Digital Realty(NYSE: DLR) stock has dropped about 30% from the all-time high that it hit in late December. My own investment in it has been off about 18% since I bought it, but I have no plans to sell. Certainly not now.
My reasons are threefold. First, this is global data center operator is a great company in a great business, and its stock is likely to recover along with the general economy whenever that time comes. Second, its recent woes are shared by the sectors it serves, and not tied specifically to anything at Digital Realty itself. And third, this real estate investment trust (REIT) has a long record of dividend growth and has the financial wherewithal to keep it up.
A critical supplier in a critical business
Data centers are critical to the massive buildout of digital networks needed to serve cloud computing, the Internet of Things, and large-scale artificial intelligence applications. What's more, these centers feed the growing appetite for data storage and movement capabilities that many companies now require.
Digital Realty itself already has a network of more than 290 data centers on six continents and will play a significant role in the rapid, global expansion of "hyperscale" centers, particularly large facilities that power the world's biggest companies, over the next several years.
Digital Realty stock has been weighed down recently in large part because of the general tech stock selloff. But the REIT has also been hit with concerns about big customers, including the likes of Microsoft, Amazon, Oracle, and Alphabet's Google becoming big competitors. Indeed, so far this year, Digital Realty stock is down even more than the tech-heavy Nasdaq, as the chart above shows.
But that hasn't stopped Digital Realty from logging record bookings for its services in the first quarter. The company is also pursuing aggressive expansion plans, including recent land purchases to use to develop new centers in Switzerland, France, India, Ireland, Spain, and Germany. That follows Digital Realty's purchase in January of a majority stake in an operation with seven data centers in South Africa.
And speaking of Oracle, that cloud services giant just announced a partnership with Digital Realty to use the latter's Interxion Paris Digital Park as host for Oracle's second "cloud region" in the French capital. Digital Realty bought Interxion just a couple of years ago. The Paris center is the fourth-largest internet hub in the world, the companies said in their July 18 announcement.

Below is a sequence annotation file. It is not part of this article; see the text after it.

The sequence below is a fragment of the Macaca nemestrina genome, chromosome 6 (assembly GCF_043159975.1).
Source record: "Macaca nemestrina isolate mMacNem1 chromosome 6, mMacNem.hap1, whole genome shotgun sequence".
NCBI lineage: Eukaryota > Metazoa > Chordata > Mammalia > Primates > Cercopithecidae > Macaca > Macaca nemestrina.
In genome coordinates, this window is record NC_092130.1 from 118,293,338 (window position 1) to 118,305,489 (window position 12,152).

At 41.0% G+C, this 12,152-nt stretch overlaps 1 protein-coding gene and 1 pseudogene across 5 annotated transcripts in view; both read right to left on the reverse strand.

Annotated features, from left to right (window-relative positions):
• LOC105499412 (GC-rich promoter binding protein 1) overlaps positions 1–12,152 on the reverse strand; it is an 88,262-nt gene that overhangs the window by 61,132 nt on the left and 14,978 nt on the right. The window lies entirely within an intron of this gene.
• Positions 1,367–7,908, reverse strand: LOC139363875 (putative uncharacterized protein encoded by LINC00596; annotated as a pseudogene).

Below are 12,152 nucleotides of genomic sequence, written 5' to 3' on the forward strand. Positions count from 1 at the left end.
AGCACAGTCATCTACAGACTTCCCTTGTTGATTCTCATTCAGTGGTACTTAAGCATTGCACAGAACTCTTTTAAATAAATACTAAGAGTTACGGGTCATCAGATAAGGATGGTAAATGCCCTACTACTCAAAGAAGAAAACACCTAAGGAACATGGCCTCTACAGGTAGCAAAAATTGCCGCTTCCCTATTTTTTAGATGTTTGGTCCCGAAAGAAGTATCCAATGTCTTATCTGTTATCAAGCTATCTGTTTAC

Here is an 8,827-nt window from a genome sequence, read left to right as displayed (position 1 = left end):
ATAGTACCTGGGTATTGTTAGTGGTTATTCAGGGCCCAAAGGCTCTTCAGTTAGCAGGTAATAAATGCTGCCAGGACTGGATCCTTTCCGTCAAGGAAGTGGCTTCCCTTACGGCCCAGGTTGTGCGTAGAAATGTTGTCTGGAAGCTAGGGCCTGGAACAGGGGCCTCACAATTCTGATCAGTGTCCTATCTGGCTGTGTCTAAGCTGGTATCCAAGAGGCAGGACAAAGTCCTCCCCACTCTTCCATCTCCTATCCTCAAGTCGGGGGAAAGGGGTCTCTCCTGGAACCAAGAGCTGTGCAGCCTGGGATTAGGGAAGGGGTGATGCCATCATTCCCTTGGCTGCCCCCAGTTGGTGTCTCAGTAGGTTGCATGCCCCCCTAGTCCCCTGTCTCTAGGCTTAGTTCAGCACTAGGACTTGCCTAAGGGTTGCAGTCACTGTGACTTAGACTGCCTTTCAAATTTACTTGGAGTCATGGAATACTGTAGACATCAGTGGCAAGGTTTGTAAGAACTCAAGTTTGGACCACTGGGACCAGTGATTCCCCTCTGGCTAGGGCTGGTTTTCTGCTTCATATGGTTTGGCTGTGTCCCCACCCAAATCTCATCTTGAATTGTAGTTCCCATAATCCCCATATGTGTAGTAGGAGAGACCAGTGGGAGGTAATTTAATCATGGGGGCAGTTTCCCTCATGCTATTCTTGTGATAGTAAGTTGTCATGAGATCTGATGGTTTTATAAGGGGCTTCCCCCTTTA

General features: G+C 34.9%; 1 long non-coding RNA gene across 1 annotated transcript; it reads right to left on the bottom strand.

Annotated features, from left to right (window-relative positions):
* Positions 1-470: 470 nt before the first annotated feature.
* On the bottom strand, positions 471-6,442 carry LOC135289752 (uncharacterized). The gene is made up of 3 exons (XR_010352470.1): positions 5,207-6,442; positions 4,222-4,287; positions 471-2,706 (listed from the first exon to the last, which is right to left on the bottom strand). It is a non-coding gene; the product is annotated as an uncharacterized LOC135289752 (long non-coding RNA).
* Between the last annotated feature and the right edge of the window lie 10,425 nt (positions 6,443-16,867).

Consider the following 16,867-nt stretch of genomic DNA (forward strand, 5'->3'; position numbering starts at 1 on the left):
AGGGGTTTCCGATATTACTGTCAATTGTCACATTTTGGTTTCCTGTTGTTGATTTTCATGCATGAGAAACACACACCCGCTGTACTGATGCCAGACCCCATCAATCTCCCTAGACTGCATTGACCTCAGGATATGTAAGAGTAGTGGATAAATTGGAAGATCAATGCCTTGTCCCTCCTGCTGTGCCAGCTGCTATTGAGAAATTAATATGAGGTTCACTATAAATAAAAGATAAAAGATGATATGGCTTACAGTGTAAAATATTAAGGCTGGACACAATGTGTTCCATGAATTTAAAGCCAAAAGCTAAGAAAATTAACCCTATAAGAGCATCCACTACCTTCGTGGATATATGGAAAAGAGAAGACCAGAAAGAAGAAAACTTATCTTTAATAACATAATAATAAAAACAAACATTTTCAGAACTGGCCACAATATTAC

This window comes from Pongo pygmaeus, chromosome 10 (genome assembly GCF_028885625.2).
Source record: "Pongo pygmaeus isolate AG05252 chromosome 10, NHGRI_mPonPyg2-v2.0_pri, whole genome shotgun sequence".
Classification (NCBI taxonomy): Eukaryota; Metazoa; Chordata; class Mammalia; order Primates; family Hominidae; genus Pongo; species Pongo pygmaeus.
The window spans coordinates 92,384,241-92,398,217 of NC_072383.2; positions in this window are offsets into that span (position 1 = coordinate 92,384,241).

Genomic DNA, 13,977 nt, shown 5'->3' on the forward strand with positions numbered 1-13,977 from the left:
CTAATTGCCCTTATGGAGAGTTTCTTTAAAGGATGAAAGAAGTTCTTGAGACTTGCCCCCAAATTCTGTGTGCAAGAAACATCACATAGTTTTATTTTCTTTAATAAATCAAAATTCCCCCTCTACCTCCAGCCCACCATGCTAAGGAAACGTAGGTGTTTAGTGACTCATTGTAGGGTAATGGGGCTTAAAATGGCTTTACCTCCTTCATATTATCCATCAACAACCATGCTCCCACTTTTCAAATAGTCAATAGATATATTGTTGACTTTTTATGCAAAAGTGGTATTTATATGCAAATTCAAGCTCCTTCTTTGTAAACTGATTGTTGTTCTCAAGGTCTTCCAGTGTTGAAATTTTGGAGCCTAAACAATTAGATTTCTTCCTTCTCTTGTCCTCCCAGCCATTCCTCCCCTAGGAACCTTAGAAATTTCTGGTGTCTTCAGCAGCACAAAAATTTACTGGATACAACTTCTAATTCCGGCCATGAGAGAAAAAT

A lot of customers and a lot of dividends
Digital Realty currently has about 4,300 customers, which adds diversity to its income flow. Plus, an average weighted lease life of five years should allow for fairly consistent rent increases. In sum, there appears to be ample runway here for continued growth from an infrastructure REIT that went public at $12 a share in 2004 and now trades at about $123, good for a yield of about 4% after 17 straight years of dividend increases.
Further, funds from operations (FFO) have produced a compound annual growth rate (CAGR) of 10% since 2005. Yet, with the recent downturn in price, the price/FFO ratio is only about 11.8, indicating a good time to not only hold, but maybe buy more.
A pure-play data center survivor that doubles as an income stock
As one of only two surviving pure-play data center REITs after a spate of acquisitions, you never know -- Digital Realty might be a takeover target itself someday, when it would likely sell at an attractive premium.
Meanwhile, Digital Realty stock is still considered a "moderate buy" by a consensus of 12 analysts, who also give it a target price of about $165. That would be a 33% gain, perhaps not back to that all-time high of earlier this year, but still a nice gain if you buy at current levels.
I own Digital Realty as a buy-and-hold. In that regard, it has not failed to deliver: The stock boasts 19 straight years of dividend increases and a current yield of about 4%. With its own impressive gains in such a growth-oriented industry, I won't be selling now or likely anytime soon. In fact, I may be buying.
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John Mackey, CEO of Whole Foods Market, an Amazon subsidiary, is a member of The Motley Fool's board of directors. Marc Rapport has positions in Amazon and Digital Realty Trust. The Motley Fool has positions in and recommends Amazon, Digital Realty Trust, and Microsoft. The Motley Fool has a disclosure policy.